Sunday, February 24, 2013

Reverse Bike-Ski Weekend

In prime ski season, I usually prefer to ski first on weekends, then use any remaining fitness crumbs the next day for riding. It's a solid one-two body blow. Nothing escapes unscathed. Skiing usually trashes the body more for cycling than riding does for skiing. Not sure why. But I like to get my best workouts on skis this time of year. The body gets a bit of a break from riding, and 50km ski marathons are less onerous if you actually train a little for them.

Sometimes the weather doesn't cooperate. This past Saturday would have been a fine day to ski, better than Sunday, but Sunday looked like a total crap day to ride. I'd much rather ski in a snowstorm than ride in one.

On Saturday, Dave and I stayed local for a long snow machine trail ride. Club websites were listing trail conditions as poor - icy, bare dirt, not groomed. These are perfect conditions for studded tire mountain biking. Many of the snow machine trails are open only in the winter months when snow cover is on the ground. They pass over many parcels of private land. With poor conditions, maybe very few sledders will be out.

We started at Sliver Lake State Park in Hollis. On my way there, I stopped up at a local business to buy the area snowmobile trail map. You will not find any info like this on the web.  I eyed a route that would take us through Brookline, touch into Milford, skirt along the Mason town line before coming back into Hollis. I hadn't ridden much of this yet. I had no idea how hilly it would be or how long it would take. I was hopping to get in about 4hrs riding, as I hadn't ridden longer than an hour in three weeks.

It was the first time in a while riding on hard ice on steep terrain for both Dave and I. Takes a while to trust the studs. The sled skis left deep ruts in the ice. These were quite treacherous if you got caught in them.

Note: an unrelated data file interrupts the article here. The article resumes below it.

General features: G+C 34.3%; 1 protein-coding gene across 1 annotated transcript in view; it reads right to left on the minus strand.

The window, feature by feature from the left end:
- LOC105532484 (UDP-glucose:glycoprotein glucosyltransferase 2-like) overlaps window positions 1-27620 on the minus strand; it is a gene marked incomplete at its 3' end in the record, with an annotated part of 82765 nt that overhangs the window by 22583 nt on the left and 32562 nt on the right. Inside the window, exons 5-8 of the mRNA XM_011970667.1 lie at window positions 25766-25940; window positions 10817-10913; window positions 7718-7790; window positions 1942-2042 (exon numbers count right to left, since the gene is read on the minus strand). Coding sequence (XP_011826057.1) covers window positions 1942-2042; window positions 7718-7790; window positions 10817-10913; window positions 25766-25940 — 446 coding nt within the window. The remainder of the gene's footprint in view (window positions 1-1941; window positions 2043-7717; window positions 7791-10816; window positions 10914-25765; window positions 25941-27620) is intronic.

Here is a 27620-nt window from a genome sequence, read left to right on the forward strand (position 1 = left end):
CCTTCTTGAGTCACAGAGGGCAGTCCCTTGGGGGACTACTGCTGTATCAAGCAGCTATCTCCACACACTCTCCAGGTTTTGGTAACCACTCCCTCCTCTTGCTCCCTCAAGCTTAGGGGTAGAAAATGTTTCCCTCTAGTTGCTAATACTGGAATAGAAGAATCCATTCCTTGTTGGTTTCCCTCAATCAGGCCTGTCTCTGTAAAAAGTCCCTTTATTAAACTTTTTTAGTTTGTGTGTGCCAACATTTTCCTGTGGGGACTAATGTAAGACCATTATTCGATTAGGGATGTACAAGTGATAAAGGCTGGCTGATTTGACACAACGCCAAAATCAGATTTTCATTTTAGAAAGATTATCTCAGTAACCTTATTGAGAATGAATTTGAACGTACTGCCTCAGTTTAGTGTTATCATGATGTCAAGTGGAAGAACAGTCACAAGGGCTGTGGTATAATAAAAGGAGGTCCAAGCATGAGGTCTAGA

Dave approaching vista on Birch Hill in Hollis.

The route took us up to the vista on Birch Hill before climbing it again from another side to the summit. The two mile descent to Rt 13 was a riot, although I think I apprehension strained my sphincter on the sketchy icy conditions.

Next up was the Mile Slip climb, new to me, which was nice after the long descent. Lots more ice bombing descent followed as we headed south toward Brookline.

Near summit of Big Bear. 

After crossing Mason Rd, another climb ensued. Not sure what the formal name is, but there used to be a ski area on this one called Big Bear Mtn. It is hardly a mountain, but there was a nice vista from the art institute at the top. Some pretty wild sculptures about too. The Big Bear descent was treacherous, basically down an alpine ski slope fall-line, I bet at least 30% grade. I started to lose control of my speed on icy sections and aimed for the crusty snow edge. It was off-camber and my front wheel promptly washed out. I manage to eject without hitting the deck.

This caused Dave to giggle and heckle me, which promptly caused him to totally lose control. Next thing I see him airborne right next to me looking for a soft landing in the snow. I might have peed a little laughing at that one. Neither of us remounted right there, opting for a less sketchy spot a little further down.

Pick a soft spot to land.

This was crazy steep and just enough ice to be skidding studs on it.

It appears some of the trails on the map are no more, so our planned route got moved to the Brookline Rail Trail to take us back to the Birch Hill area. Now it was time to climb the 2mi descent we came down earlier. After hitting several few hundred foot climbs at threshold to super-threshold pace, my legs were feeling pretty noodly. Of course, Dave wasn't slowing down at all.

Earlier in the ride I wondered if Potanipo Lake ice was safe enough for us to ride across.
Looked like a redneck convention. Shanties, grills and trucks everywhere.

As we came back to Silver Lake, the snow and ground were softening up. The temp was approaching 40F. Fortunately, the sun wasn't out, or things would have gotten really messy. Dave had to get back. I wanted to check the loop out on the east side of Rt 122. I thought it was about 3mi and flat. I was terribly wrong. It was closer to six miles and nothing but double-digit grade hills. With the softening snow, several short hike-a-bikes were required. I definitely buried myself with those extra 40 minutes of riding. I needed it though. Turned out to be a fantastic day for an ice bike ride, really about as good as snow machine trails get, assuming you have studs. We did not encounter a single snowmobile.

The windblown orchard above Silver Lake. Birch Hill in distance.

Sunday's ski was not nearly as successful, a story I'll share if I have time on Monday.

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